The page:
15. So this is aimed at the people who have a few Tamiya buggies and can do a direct comparison. Which of your buggies is the grippiest at speed? Which one do you think would be subjecting the "driver" to the most G force? I love watching the straight line speed trials people are doing but for my own fun you can't beat a buggy that can corner like a house fly whilst going at a rate of knots. For clarity I'm talking more at the hobby end of the market rather than the TRF racing kit etc. Any opinions?
  16. Agree with all that Thunder Dragon has said, although if you are after a laugh don't put too much weight on the front, its a wheely machine, especially when you go brushless...
  17. I'm only tamiya biased as I've never had any other brand (other than Mardave...) but I'm behind this. Only thing I would advise is using a glue to glue the two chassis halves together before screwing it together; before I did this I snapped a couple of chassis in the nose, since doing this it hasn't been a problem. A great choice other than that!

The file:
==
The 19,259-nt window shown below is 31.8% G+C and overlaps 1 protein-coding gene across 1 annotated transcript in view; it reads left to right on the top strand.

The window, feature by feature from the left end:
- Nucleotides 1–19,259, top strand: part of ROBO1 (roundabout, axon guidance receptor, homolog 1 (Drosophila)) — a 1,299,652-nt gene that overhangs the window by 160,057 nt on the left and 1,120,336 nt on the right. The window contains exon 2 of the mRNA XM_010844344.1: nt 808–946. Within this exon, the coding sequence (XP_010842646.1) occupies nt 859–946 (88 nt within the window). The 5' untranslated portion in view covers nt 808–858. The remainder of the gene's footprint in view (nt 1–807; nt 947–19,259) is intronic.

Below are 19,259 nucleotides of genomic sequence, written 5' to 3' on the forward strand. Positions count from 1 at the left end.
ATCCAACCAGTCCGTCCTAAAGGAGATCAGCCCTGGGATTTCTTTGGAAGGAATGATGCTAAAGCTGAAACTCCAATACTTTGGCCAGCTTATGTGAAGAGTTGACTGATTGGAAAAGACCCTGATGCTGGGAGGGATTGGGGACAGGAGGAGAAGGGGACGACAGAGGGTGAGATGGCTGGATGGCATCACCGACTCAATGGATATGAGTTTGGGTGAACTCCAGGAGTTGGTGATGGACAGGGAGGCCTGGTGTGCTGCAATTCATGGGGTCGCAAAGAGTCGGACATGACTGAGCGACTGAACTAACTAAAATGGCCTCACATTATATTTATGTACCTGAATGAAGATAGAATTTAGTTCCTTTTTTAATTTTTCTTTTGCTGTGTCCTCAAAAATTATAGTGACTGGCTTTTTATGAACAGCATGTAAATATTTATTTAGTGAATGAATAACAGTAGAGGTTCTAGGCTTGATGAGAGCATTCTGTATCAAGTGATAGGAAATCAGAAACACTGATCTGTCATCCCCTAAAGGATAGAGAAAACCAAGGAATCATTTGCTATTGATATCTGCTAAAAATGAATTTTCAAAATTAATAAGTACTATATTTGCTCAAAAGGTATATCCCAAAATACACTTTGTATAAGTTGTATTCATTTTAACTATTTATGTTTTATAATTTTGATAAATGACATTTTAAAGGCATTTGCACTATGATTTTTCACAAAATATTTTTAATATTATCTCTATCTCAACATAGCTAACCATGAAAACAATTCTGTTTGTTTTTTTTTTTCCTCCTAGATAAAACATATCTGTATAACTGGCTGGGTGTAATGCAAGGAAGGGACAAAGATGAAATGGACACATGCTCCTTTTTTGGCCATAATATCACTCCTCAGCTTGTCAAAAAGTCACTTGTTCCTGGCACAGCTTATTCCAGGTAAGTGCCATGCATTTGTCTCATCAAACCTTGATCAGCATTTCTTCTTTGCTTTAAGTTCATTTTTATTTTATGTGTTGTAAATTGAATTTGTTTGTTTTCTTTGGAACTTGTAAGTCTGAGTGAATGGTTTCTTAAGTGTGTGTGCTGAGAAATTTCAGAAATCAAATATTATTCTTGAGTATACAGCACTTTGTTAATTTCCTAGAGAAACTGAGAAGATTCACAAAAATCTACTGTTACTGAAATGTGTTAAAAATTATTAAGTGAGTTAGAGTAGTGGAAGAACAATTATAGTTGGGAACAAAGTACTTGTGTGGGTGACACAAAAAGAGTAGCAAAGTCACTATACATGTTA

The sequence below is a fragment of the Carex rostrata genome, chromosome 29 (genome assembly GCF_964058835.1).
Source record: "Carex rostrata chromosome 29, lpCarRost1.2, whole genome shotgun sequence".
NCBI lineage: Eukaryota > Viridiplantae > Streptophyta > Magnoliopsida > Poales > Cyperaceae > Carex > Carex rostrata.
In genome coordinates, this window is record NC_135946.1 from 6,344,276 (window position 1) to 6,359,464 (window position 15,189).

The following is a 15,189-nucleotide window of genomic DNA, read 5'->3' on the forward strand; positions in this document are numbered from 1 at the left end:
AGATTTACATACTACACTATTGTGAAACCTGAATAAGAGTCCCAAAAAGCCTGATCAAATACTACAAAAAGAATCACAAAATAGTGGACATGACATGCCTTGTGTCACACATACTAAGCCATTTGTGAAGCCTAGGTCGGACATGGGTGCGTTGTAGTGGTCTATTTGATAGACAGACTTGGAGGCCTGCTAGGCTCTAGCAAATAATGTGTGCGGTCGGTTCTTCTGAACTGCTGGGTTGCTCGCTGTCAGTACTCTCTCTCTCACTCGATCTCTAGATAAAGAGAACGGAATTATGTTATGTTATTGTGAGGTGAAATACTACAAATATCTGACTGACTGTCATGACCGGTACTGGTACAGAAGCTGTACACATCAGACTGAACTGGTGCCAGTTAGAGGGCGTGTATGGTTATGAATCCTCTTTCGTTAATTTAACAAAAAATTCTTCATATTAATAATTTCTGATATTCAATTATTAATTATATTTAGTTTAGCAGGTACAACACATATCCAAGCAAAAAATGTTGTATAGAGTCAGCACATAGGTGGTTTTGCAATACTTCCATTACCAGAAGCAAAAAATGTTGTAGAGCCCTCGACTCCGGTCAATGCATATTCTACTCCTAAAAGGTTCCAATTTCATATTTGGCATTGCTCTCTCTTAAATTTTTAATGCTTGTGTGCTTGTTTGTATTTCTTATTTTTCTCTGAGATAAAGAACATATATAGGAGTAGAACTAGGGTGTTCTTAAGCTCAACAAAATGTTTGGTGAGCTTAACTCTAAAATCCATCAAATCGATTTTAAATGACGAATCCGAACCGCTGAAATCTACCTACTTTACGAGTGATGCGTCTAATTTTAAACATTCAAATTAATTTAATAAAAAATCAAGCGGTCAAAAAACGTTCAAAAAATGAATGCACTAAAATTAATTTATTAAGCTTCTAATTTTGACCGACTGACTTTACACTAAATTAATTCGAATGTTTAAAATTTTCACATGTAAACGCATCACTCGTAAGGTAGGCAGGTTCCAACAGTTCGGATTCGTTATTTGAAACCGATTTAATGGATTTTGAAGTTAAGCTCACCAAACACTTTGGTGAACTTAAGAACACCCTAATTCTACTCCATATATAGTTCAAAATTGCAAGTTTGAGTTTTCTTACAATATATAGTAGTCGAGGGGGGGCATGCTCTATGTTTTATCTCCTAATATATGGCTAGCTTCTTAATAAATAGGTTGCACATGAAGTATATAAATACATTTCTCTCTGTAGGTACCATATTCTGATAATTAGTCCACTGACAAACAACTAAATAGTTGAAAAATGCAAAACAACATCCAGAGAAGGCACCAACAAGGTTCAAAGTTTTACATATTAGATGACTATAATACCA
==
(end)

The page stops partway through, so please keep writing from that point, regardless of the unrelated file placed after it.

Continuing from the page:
18. If you already have a balanced LiPo charger then yes, I totally agree LiPo is the way to go. If the car you wish to buy doesn't come with an ESC then a good generic ESC for brushed motors is the Hobbywing 1060. It's compatible with LiPo and will work with your 540 brushed motor. Your most important factor here is to make sure you get the same connector for the ESC and the Battery. My personal preference is XT60 connector as the Tamiya connector doesn't cope well with high current, and the Deans connectors I don't feel are very robust (we use them in racing but they never feel like they are connecting well. I'm sure they are fine, its just my preference). Also you will need to make sure you have a charging cable that suits too. Maybe its best to start with the standard motor, again, just my opinion. This is all just my opinion, there are many available, this is just mine.